(performance captured in rapid motion 16 min)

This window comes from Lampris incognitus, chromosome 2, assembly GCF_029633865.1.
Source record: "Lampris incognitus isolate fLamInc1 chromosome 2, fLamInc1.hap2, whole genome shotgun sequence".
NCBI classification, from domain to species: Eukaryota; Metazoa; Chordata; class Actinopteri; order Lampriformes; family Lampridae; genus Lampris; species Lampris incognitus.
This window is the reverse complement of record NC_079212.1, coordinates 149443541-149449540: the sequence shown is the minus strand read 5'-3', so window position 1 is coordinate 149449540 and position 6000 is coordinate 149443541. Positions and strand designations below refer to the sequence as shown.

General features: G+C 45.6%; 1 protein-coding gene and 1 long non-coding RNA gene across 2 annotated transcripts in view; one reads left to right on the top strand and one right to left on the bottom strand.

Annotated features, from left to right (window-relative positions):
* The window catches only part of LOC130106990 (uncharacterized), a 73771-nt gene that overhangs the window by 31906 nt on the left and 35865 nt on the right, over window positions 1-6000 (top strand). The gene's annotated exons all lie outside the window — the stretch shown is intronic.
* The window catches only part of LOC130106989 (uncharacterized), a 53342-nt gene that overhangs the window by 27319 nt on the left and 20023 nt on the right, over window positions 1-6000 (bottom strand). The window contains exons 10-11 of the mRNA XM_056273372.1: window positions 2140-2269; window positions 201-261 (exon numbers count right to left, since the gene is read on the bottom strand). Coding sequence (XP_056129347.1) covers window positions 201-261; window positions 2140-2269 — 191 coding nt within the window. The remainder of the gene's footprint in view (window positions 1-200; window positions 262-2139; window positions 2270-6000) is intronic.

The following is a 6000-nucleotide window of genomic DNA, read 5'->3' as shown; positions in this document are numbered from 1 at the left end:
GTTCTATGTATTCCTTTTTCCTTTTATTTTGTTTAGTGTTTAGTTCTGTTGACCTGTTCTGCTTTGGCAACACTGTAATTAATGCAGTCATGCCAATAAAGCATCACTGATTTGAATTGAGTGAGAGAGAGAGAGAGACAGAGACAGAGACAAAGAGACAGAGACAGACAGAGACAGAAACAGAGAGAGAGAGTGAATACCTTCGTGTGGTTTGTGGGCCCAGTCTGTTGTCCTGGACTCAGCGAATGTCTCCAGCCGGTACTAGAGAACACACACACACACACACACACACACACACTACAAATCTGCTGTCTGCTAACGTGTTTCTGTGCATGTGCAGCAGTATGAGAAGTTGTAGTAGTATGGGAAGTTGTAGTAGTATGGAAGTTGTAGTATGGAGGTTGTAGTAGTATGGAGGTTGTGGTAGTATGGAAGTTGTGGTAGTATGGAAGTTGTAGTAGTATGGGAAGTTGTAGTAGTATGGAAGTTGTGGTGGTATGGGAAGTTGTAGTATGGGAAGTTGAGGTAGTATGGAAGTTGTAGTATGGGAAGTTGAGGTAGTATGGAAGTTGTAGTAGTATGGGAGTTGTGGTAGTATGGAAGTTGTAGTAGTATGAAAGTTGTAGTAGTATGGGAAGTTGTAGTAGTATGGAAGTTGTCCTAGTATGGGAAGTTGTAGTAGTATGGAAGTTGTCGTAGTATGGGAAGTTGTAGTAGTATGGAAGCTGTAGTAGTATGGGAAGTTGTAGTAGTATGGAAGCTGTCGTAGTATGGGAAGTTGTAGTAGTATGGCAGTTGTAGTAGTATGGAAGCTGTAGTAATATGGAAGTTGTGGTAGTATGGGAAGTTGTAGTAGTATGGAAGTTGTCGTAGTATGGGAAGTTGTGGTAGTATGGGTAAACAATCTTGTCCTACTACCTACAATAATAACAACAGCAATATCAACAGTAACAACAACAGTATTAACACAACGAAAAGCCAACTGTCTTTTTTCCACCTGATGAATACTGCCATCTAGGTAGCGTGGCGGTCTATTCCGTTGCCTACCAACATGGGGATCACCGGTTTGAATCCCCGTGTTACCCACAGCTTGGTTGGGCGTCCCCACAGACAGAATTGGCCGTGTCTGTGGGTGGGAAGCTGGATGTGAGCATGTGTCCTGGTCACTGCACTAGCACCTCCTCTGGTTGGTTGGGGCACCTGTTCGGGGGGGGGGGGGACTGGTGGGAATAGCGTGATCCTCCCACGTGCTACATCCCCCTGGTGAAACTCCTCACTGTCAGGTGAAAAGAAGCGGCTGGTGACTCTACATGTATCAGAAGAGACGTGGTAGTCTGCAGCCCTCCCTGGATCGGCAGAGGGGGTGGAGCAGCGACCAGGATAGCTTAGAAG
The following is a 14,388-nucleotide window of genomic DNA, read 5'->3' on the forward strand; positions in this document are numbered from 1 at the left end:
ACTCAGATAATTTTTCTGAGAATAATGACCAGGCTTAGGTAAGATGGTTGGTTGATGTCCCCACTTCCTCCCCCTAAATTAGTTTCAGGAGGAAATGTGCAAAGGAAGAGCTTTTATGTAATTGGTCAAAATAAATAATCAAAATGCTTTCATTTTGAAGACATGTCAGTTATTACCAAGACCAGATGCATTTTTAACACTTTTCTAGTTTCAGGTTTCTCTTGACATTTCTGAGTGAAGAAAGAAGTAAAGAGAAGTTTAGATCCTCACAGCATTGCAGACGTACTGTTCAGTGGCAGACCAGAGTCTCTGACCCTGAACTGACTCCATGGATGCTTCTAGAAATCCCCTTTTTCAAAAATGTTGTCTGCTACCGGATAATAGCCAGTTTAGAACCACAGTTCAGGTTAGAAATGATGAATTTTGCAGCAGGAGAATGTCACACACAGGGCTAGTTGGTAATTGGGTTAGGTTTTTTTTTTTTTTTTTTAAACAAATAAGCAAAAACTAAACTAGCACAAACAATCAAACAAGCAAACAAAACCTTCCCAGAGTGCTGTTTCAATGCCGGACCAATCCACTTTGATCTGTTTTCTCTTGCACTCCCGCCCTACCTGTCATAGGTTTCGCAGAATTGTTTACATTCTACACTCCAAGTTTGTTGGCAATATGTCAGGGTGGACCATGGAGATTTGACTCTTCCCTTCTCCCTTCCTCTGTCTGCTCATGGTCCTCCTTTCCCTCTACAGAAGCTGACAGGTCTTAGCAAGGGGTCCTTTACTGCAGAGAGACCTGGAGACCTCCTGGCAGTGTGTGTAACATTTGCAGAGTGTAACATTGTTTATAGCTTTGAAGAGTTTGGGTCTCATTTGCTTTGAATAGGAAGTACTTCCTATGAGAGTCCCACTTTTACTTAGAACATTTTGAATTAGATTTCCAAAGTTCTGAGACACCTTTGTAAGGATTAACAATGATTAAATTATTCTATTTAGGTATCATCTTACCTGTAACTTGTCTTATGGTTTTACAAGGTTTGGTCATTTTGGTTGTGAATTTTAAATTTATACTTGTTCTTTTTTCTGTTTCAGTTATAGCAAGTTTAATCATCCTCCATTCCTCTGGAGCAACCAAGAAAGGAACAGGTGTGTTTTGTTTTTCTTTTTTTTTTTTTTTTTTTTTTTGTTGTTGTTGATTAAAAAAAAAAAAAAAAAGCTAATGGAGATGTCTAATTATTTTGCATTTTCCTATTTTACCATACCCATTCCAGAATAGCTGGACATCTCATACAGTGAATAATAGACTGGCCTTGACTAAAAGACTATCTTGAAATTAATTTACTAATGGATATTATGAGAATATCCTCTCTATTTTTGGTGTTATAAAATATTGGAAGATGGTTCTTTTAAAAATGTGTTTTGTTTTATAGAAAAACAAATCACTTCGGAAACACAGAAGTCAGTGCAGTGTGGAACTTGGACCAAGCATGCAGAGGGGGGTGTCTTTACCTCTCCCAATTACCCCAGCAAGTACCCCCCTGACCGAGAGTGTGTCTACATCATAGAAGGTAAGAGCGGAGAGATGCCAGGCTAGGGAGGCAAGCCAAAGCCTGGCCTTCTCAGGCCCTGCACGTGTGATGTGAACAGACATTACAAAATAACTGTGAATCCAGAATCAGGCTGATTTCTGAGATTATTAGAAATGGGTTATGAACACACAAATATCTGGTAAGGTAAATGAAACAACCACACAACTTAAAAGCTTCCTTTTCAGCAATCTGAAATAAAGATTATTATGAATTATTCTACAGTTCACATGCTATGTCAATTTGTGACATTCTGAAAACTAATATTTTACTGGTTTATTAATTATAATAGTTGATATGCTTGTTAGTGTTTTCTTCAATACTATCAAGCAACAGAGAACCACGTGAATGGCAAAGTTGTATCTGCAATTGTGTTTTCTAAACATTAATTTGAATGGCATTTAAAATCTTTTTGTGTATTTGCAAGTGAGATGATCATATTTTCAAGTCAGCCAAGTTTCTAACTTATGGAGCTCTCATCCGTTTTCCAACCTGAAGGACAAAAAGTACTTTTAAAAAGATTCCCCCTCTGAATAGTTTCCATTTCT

I planted the trees on my family’s farm at the age of five with my dad and. Dad would prepare the ground while we were at school and when we returned he would place the tree while we surrounded its roots with dirt. Walnuts were our primary crop. We had several varieties including Chandler, Hartley, Tulares and Vinas. It took us nearly three weeks to plant the farm, nearly one thousand trees. Once they were sealed in the ground we then had to prime the trees with white paint. You paint the stump up to the neck to protect the trees early skin from the sun and from bugs. I grew up caring for the trees throughout the seasons: pruning as needed, going out at odd hours of the night to hold the flashlight while my dad irrigated and picking the walnuts by during the early years of harvest. My parents both had day jobs, dad worked graveyard at a tire factory and my mom was a high school Spanish teacher. With four daughters, the farm was an investment in our future and the place where we would gain a strong work ethic, appreciation for the land and learn to drive a truck at the age of 8. My dad taught me how to put the vehicle in drive and reverse creeping slowly through the rows after a big pruning. Because my older sister did not get the hang of driving early on, my job was to cruise through the field slowly as she loaded the truck bed with branches. I have come to learn that the average walnut tree can grow to be a century old. The trees on my farm suffered an early death at the tender age of 28, in large part due to the drought.